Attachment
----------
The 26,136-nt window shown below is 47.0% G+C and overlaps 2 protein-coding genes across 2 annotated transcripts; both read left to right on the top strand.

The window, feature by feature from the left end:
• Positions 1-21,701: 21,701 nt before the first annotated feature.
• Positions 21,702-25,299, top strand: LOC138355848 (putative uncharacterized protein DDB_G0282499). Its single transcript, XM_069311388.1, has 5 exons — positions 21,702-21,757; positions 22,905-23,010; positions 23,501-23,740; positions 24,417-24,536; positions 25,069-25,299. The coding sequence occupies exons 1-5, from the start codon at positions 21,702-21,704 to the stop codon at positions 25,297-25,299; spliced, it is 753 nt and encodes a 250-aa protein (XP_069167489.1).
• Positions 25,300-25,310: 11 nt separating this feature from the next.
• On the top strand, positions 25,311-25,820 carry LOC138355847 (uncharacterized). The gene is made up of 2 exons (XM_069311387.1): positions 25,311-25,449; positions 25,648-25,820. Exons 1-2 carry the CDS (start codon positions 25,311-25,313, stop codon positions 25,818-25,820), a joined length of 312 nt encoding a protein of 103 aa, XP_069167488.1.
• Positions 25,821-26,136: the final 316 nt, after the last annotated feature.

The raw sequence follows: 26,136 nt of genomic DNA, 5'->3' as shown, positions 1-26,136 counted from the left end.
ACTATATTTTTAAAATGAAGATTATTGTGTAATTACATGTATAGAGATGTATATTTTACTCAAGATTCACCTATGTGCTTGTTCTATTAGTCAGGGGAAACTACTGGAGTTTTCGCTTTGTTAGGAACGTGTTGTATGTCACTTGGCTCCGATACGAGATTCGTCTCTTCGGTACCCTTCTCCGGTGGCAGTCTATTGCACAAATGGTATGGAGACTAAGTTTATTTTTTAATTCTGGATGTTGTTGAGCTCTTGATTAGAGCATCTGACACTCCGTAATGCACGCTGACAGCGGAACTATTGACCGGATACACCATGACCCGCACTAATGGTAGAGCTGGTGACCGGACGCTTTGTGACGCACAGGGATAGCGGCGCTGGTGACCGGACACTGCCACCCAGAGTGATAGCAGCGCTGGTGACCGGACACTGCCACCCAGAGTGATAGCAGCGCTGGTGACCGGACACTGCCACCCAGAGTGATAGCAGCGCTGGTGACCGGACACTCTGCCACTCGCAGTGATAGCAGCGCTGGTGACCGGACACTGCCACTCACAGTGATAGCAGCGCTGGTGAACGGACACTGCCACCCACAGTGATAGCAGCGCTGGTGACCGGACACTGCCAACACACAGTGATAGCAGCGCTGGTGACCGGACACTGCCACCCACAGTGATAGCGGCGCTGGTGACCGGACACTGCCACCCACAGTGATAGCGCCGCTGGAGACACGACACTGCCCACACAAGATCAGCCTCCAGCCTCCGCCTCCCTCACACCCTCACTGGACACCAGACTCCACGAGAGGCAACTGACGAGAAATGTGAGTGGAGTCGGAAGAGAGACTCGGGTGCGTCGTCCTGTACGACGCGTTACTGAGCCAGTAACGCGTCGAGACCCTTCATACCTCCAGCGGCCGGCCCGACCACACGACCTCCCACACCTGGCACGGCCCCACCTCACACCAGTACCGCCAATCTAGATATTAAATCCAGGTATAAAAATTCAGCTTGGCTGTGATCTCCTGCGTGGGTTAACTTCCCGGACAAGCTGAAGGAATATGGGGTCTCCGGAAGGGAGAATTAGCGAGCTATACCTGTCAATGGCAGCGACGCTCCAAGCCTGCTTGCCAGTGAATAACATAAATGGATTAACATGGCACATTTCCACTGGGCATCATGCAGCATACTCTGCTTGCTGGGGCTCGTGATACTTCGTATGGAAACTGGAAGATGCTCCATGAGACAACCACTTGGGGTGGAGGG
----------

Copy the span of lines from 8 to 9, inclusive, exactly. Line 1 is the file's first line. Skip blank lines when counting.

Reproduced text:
The raw sequence follows: 26,136 nt of genomic DNA, 5'->3' as shown, positions 1-26,136 counted from the left end.
ACTATATTTTTAAAATGAAGATTATTGTGTAATTACATGTATAGAGATGTATATTTTACTCAAGATTCACCTATGTGCTTGTTCTATTAGTCAGGGGAAACTACTGGAGTTTTCGCTTTGTTAGGAACGTGTTGTATGTCACTTGGCTCCGATACGAGATTCGTCTCTTCGGTACCCTTCTCCGGTGGCAGTCTATTGCACAAATGGTATGGAGACTAAGTTTATTTTTTAATTCTGGATGTTGTTGAGCTCTTGATTAGAGCATCTGACACTCCGTAATGCACGCTGACAGCGGAACTATTGACCGGATACACCATGACCCGCACTAATGGTAGAGCTGGTGACCGGACGCTTTGTGACGCACAGGGATAGCGGCGCTGGTGACCGGACACTGCCACCCAGAGTGATAGCAGCGCTGGTGACCGGACACTGCCACCCAGAGTGATAGCAGCGCTGGTGACCGGACACTGCCACCCAGAGTGATAGCAGCGCTGGTGACCGGACACTCTGCCACTCGCAGTGATAGCAGCGCTGGTGACCGGACACTGCCACTCACAGTGATAGCAGCGCTGGTGAACGGACACTGCCACCCACAGTGATAGCAGCGCTGGTGACCGGACACTGCCAACACACAGTGATAGCAGCGCTGGTGACCGGACACTGCCACCCACAGTGATAGCGGCGCTGGTGACCGGACACTGCCACCCACAGTGATAGCGCCGCTGGAGACACGACACTGCCCACACAAGATCAGCCTCCAGCCTCCGCCTCCCTCACACCCTCACTGGACACCAGACTCCACGAGAGGCAACTGACGAGAAATGTGAGTGGAGTCGGAAGAGAGACTCGGGTGCGTCGTCCTGTACGACGCGTTACTGAGCCAGTAACGCGTCGAGACCCTTCATACCTCCAGCGGCCGGCCCGACCACACGACCTCCCACACCTGGCACGGCCCCACCTCACACCAGTACCGCCAATCTAGATATTAAATCCAGGTATAAAAATTCAGCTTGGCTGTGATCTCCTGCGTGGGTTAACTTCCCGGACAAGCTGAAGGAATATGGGGTCTCCGGAAGGGAGAATTAGCGAGCTATACCTGTCAATGGCAGCGACGCTCCAAGCCTGCTTGCCAGTGAATAACATAAATGGATTAACATGGCACATTTCCACTGGGCATCATGCAGCATACTCTGCTTGCTGGGGCTCGTGATACTTCGTATGGAAACTGGAAGATGCTCCATGAGACAACCACTTGGGGTGGAGGG